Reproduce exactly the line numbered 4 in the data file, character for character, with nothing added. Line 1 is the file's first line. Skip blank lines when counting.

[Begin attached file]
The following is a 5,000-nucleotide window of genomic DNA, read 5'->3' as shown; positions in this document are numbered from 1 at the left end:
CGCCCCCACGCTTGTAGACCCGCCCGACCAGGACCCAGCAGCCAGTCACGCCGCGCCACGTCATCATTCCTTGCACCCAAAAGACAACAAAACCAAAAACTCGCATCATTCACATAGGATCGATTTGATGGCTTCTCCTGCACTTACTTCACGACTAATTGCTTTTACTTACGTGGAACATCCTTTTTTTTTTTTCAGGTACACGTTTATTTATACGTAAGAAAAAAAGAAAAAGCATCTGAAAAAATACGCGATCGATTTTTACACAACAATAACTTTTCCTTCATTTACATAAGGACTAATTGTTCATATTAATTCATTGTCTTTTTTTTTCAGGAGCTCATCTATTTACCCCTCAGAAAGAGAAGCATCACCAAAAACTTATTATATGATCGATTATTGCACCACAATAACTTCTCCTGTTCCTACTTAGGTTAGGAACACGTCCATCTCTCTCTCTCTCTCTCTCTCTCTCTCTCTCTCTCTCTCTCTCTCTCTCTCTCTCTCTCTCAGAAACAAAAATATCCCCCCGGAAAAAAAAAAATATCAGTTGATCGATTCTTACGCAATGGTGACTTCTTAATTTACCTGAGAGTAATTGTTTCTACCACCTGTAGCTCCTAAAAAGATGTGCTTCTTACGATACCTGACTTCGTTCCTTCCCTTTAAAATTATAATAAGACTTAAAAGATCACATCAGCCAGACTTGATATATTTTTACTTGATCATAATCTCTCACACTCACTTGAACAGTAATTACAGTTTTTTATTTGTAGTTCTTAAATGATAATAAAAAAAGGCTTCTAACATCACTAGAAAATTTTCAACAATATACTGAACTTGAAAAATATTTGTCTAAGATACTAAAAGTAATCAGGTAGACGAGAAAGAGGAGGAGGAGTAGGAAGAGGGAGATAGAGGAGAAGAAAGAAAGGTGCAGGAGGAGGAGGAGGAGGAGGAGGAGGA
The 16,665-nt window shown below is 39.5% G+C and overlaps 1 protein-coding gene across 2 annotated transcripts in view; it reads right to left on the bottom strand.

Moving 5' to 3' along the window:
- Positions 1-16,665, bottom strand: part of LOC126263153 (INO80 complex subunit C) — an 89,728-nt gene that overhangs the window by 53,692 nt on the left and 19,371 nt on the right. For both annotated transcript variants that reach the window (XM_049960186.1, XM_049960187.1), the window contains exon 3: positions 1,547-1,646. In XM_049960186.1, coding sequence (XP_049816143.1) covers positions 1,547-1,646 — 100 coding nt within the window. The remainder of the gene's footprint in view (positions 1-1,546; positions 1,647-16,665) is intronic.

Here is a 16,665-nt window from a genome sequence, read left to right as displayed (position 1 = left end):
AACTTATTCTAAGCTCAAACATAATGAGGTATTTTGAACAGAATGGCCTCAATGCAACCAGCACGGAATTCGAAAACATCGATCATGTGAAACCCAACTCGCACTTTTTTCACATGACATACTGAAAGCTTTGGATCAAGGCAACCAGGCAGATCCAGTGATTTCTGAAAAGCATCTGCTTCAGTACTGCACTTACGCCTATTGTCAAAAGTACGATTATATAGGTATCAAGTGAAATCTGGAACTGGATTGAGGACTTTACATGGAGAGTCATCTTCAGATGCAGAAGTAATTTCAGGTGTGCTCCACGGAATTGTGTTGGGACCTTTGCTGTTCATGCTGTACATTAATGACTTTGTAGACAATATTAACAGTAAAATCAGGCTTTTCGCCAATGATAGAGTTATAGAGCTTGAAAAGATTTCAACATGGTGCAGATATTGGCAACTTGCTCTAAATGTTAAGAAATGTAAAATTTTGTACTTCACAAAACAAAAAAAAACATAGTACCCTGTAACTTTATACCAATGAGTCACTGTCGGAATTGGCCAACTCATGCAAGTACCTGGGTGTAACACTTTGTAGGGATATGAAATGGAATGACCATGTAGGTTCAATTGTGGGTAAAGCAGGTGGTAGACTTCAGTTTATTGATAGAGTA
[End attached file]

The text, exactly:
Moving 5' to 3' along the window: